Fuel Cells: zero emissions and long driving range
The application of platinum as a catalyst to generate electric power through the conversion of hydrogen with air, also known as fuel cell technology, is more than 100 years old. However, the application has only recently gained importance as an environmentally friendly alternative to combustion engines in drivetrain applications as the challenges of climate change and the availability of clean energy solutions have given traction to fuel cell drivetrains. They combine all the environmental advantages of battery-powered electric vehicles and the driving range and refueling time of today’s internal combustion engines.
How do fuel cells work?
- Fuel cells generate electricity using hydrogen as the energy carrier.
- Hydrogen reacts with oxygen, creating electricity.
- The catalyst materials set this chemical reaction in motion.
Fuel cell technology at Umicore
Umicore has been developing fuel cell catalysts for 30 years and provides platinum and iridium catalysts for a range of PEM fuel cells. As a supplier of such materials/catalysts (both Anode and Cathode catalysts), Umicore has developed efficient solutions that revolutionize the way we travel.
Electricity is generated directly from the reaction between hydrogen and oxygen and can be used very efficiently. The beauty of the fuel cell system is, that the hydrogen is a high energy carrier while the electric energy is clean.
Fuel cell technology has had a number of ups and downs, but the technology is reaching maturity today. Umicore has a competitive product portfolio with a strong R&D pipeline and is very well positioned; our products are on the road today and are present in most of the development platforms of the biggest OEMs.
Best of both worlds
Fuel cell drivetrains provide the best of both worlds: not only superior range and better refueling time, like an internal combustion engine vehicle, but also zero emissions like a battery-operated electrical vehicle.
Driving a car requires power, while a longer driving range requires energy density. With a battery it is difficult to combine power and range, due to constraints in current technology. Fuel cells combine both power and range. This is perfect for long-haul trucking and long-distance transportation. For passenger cars less power is needed, but a long driving range can be important.
Some drawbacks still need to be overcome. One is cost. The use of platinum should be reduced by catalyst and system engineering. Another one is economy of scale, especially for the automotive industry to make fuel cell cars cheaper. The biggest drawback however, may be the need for infrastructure programs. Hydrogen needs to be available and accessible for refill, through transport - by pipeline or trucks - or on-site production. Accurate infrastructure will require huge investments.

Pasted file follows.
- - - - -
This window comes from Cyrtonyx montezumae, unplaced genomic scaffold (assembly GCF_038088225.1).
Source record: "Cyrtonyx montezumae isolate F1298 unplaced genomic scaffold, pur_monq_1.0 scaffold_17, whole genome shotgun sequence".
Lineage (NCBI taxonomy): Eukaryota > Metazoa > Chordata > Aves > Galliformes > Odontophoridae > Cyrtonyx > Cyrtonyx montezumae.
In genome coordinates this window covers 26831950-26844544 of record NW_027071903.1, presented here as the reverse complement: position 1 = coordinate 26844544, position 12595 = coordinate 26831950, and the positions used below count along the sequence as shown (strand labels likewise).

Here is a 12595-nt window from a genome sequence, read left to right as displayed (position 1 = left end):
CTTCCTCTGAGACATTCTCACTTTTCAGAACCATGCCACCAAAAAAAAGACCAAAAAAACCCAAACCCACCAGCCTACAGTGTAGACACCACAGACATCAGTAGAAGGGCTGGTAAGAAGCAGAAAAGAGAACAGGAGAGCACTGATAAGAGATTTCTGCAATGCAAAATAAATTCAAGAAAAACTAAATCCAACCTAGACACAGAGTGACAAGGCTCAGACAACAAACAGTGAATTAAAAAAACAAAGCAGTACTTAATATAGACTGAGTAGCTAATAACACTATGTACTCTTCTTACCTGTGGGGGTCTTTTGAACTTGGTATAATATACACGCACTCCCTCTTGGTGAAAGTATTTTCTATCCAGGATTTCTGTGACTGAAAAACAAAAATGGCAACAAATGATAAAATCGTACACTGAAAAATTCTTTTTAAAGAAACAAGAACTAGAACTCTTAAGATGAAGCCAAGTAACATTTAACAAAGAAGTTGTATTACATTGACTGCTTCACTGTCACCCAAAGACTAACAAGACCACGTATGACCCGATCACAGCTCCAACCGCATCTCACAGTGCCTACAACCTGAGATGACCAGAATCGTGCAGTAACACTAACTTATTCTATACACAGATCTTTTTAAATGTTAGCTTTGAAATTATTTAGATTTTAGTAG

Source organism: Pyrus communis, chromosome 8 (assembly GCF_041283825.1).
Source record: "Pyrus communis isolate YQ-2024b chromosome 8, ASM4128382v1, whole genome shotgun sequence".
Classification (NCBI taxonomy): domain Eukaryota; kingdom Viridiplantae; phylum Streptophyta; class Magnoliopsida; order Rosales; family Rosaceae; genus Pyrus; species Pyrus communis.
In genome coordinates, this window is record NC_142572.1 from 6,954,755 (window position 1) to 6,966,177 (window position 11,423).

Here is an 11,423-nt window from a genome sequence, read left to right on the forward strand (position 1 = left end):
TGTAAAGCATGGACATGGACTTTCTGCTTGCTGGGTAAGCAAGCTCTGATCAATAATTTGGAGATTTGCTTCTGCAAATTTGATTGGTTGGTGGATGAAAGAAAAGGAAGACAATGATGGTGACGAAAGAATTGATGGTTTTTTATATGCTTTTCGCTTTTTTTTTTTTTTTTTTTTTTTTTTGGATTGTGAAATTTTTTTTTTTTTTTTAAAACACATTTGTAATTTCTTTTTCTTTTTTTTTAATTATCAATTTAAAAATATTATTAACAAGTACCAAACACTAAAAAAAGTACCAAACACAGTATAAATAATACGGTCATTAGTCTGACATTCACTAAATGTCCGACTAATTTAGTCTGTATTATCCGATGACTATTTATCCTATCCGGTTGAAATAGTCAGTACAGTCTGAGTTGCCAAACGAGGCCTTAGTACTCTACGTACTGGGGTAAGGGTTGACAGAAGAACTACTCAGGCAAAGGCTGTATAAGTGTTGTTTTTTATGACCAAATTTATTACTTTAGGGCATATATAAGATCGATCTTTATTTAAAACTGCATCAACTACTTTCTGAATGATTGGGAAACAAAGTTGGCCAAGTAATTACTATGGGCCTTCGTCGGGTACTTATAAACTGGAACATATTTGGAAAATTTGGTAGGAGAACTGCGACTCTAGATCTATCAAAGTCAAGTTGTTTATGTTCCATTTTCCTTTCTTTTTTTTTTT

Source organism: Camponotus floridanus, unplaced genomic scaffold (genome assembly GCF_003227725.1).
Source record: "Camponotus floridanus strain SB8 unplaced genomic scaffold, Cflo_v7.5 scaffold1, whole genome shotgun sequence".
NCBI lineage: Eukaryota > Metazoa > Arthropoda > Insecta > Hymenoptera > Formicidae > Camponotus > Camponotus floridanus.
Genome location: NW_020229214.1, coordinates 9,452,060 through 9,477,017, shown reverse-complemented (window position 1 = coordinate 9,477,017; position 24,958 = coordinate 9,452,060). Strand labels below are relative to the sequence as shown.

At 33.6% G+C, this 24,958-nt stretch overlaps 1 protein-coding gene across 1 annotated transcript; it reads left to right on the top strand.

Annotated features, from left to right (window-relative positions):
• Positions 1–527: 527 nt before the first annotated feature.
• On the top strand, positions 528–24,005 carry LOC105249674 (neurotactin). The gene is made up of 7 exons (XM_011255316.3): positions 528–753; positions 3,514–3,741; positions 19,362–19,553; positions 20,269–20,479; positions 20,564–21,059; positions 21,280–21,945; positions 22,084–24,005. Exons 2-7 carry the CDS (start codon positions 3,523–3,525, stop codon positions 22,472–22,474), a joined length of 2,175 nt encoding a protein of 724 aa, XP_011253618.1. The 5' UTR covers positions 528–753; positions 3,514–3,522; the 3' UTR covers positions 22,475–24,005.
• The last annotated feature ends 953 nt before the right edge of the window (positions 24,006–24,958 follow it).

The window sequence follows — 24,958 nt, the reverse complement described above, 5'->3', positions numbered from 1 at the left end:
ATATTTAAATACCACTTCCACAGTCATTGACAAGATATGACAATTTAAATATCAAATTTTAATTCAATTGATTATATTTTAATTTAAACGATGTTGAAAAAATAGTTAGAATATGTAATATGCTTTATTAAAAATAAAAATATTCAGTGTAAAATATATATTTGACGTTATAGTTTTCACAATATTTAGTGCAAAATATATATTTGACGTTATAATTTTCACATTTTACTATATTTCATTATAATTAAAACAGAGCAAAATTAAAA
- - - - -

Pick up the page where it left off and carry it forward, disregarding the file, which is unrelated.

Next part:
Fuel cells today and tomorrow
The demand for fuel cells is already present with a number of players already putting fuel-cell vehicles on the road. Numbers are still limited to some thousands of vehicles. Technology is proven in terms of efficiency and a number of countries are starting to build infrastructure. Umicore has persisted in R&D efforts to create competitive quality products and is now making industrial-scale investments. Umicore also has a well-established functioning recycling process to recover the platinum from production scrap and end-of-life catalysts.
Fuel cell-powered vehicles provide a sustainable and cleaner alternative fuel source, boosting longer ranges, shorter refueling times and higher energy density compared with battery-powered electric vehicles. These advantages make the fuel-cell powered automotive attractive in long-distance or energy-demanding haulage applications, in particular for trucks, but it is no substitute for batteries. As a complementary technology, fuel cells are clearly part of the engine mix, providing one of the various technologies required to move towards clean and sustainable mobility.
The timing is yet undefined as to when fuel cells will reach mass production, but it is increasingly clear that fuel-cell vehicles will become more present on the road at a certain point in time.